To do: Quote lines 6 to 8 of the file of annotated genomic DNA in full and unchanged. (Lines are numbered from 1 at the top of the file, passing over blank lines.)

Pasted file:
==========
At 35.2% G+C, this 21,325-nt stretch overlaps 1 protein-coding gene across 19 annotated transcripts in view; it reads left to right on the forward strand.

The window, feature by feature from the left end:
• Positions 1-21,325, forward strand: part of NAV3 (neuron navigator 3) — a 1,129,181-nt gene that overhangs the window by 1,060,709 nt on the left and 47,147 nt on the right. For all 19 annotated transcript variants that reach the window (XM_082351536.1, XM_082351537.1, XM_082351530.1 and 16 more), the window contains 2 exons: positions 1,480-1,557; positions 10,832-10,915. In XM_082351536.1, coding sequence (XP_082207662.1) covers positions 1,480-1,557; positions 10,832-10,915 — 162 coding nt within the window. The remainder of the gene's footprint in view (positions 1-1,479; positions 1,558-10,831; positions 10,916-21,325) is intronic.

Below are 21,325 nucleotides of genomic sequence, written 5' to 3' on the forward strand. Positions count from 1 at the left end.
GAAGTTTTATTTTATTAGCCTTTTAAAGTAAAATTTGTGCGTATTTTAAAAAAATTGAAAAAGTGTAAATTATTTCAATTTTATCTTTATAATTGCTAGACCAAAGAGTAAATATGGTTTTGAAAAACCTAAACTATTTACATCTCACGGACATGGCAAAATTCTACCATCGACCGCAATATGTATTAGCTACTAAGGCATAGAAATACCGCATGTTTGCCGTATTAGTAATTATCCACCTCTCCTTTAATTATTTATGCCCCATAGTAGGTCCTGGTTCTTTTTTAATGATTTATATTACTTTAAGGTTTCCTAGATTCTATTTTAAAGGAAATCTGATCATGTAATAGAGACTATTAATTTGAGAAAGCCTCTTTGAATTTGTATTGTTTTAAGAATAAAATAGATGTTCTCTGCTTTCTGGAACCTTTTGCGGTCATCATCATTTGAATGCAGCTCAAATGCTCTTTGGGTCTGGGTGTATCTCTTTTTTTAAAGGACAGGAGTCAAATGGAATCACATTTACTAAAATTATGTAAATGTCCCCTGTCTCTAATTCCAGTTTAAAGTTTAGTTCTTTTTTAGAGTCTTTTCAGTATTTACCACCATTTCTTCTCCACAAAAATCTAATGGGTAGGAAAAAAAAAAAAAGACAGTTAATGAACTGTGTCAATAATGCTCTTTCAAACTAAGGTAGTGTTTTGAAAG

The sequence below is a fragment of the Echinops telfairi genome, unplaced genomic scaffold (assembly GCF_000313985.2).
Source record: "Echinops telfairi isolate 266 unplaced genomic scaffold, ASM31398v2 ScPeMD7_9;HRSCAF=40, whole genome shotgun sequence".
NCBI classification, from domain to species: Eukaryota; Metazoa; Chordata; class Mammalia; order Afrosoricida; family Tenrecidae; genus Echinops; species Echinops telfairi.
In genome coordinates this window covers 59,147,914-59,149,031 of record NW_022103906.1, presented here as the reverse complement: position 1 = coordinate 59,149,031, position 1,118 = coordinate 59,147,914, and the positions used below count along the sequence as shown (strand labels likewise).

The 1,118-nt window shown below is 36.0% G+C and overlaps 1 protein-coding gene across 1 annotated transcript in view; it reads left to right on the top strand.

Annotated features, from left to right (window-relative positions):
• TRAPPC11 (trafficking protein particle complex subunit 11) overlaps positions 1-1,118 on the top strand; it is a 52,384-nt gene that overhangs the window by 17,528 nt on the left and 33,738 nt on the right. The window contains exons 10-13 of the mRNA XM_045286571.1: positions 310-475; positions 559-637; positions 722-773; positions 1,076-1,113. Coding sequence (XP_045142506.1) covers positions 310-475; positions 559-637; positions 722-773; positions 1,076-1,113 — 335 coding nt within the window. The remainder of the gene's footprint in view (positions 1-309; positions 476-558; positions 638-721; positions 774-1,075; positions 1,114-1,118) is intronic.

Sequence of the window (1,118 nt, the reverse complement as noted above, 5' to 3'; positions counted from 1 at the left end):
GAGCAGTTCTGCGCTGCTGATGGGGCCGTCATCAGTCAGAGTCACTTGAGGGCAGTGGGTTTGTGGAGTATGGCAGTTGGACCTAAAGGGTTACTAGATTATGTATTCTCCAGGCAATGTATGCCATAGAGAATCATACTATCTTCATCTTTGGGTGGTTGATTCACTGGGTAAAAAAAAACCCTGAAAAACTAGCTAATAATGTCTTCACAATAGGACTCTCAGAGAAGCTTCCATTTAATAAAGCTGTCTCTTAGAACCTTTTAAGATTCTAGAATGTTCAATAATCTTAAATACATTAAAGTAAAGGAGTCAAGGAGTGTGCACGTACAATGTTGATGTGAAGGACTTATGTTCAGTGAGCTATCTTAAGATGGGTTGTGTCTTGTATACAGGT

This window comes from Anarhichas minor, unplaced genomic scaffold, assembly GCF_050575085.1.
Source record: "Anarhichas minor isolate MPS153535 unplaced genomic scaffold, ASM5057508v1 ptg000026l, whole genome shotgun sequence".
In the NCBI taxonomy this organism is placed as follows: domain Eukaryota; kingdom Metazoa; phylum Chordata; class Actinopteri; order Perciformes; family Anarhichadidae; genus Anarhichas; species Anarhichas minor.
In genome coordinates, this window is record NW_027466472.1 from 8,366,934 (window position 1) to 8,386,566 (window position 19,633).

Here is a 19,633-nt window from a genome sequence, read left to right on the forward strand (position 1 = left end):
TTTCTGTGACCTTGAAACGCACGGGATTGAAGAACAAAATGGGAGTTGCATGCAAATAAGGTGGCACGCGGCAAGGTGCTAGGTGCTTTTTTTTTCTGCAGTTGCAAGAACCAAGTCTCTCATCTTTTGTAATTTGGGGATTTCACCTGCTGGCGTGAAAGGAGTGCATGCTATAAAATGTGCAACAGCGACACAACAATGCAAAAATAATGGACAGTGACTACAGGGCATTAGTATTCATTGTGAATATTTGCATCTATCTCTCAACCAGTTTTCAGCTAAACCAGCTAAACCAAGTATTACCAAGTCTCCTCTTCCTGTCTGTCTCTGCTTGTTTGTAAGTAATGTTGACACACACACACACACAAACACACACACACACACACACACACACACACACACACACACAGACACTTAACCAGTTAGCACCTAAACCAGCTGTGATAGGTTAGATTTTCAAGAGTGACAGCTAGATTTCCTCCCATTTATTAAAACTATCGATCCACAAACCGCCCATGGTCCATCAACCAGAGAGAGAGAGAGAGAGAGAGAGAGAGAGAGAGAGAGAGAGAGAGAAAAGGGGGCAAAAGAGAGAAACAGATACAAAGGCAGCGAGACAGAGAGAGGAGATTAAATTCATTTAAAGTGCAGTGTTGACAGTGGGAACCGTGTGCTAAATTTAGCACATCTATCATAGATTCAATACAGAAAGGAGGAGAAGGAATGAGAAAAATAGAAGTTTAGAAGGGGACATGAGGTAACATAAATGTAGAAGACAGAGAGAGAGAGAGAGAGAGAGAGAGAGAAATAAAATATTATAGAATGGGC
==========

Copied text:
The sequence below is a fragment of the Echinops telfairi genome, unplaced genomic scaffold (assembly GCF_000313985.2).
Source record: "Echinops telfairi isolate 266 unplaced genomic scaffold, ASM31398v2 ScPeMD7_9;HRSCAF=40, whole genome shotgun sequence".
NCBI classification, from domain to species: Eukaryota; Metazoa; Chordata; class Mammalia; order Afrosoricida; family Tenrecidae; genus Echinops; species Echinops telfairi.